The 49ers will undoubtedly look to improve their depth in the interior of their offensive line, and this is considered a good year to be looking for athletic guards.

Here is a look at the South team’s interior offensive linemen who appear to fit the 49ers’ scheme:

C Garrett Bradbury, North Carolina State, 6-3, 300
The 49ers signed veteran center Weston Richburg on the first day of free agency last year, so center does not figure to a spot where the 49ers would invest an early draft pick. But Bradbury has elite quickness and athleticism, which would suit him well in Kyle Shanahan’s offensive system.
Projected: Early rounds

G Dru Samia, Oklahoma, 6-5, 303
He has toughness and a bit of a mean streak. He also has the athleticism to get to the second level and adjust to make blocks on moving targets as part of the 49ers’ outside zone running game.
Projected: Mid rounds

G Ben Powers, Oklahoma, 6-4, 313
It is a big week for Powers, who, oddly enough, must prove he has the power to stuff NFL-caliber competition in the one-on-one drills that lead up to the Senior Bowl.
Projected: Late rounds

North guards

G Michael Deiter, Wisconsin, 6-6, 310
He played every position at one time or another at Wisconsin. With his athleticism, he is another good fit for the 49ers’ system. Deiter was named Big Ten Offensive Lineman of the Year and broke the school record with 54 starts in his career.
Projected: Early rounds

G Chris Lindstrom, Boston College, 6-4, 310
The question for him during the week will be how well he runs and whether he can finish blocks in space.
Projected: Mid rounds

2019 NFL mock draft: Surprise pick for 49ers at No. 2 overall


2019 NFL mock draft: Surprise pick for 49ers at No. 2 overall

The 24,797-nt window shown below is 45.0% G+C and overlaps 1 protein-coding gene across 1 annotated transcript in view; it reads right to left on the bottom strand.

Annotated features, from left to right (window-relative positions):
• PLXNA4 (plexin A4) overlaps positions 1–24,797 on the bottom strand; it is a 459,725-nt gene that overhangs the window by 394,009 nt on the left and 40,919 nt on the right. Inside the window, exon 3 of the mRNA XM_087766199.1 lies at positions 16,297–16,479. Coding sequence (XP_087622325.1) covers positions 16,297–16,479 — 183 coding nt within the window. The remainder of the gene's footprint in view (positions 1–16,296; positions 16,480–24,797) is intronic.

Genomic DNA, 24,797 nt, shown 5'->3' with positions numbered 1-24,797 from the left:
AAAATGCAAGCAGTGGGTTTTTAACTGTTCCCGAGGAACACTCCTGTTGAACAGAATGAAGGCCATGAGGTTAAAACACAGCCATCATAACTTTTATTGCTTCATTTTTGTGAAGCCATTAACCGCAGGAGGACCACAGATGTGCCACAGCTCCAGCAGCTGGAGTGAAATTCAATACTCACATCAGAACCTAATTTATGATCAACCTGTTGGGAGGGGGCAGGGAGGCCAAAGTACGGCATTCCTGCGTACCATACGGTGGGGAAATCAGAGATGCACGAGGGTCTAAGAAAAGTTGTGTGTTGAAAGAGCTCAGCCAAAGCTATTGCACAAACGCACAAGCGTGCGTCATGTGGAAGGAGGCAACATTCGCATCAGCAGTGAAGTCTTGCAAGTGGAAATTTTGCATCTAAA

Nick Bosa? Josh Allen? Quiennen Williams? Keep guessing. 

Daniel Jeremiah, former scout and current draft analyst for NFL.com, has a bit of a surprise pick for the 49ers at No. 2 overall. One day after ESPN's Mel Kiper Jr. projected San Francisco to select Allen, Jeremiah has the team picking Michigan defensive lineman Rashan Gary

Here's what Jeremiah wrote about the prospect: 

Gary has the size of a defensive tackle but the skill set to play on the edge. He'll give the 49ers one of the best young D-lines in the NFL.

At 6-foot-5 and 287 pounds, Gary has the ideal frame for the NFL. He can play all over the line and was the No. 1 high school prospect in the class of 2016. 

In his final year at Michigan, Gary played in nine games and had 3.5 sacks, plus 6.5 tackles for loss. He totaled 9.5 sacks and 23 tackles for loss for his three-year college career. 

How does Gary stack up with Allen? Let's take a look at some measurables and numbers. 

Height: Gary 6-5; Allen 6-5
Weight: Gary 287; Allen 260
Tackles (2018): Gary 38 (6.5 TFL); Allen 88 (21.5 TFL)
Sacks (2018): Gary 3.5; Allen 17 

The two are much different players, making their stats hard to compare. Allen is a stand-up edge rusher who uses his speed to attack the quarterback and is also an outside linebacker. Gary is a classic defensive lineman who has the speed for sacks and the size to stuff the run. 

There's slightly more than three months until the NFL draft, and the debates have just begun with who the 49ers should select. Don't expect that to slow down anytime soon.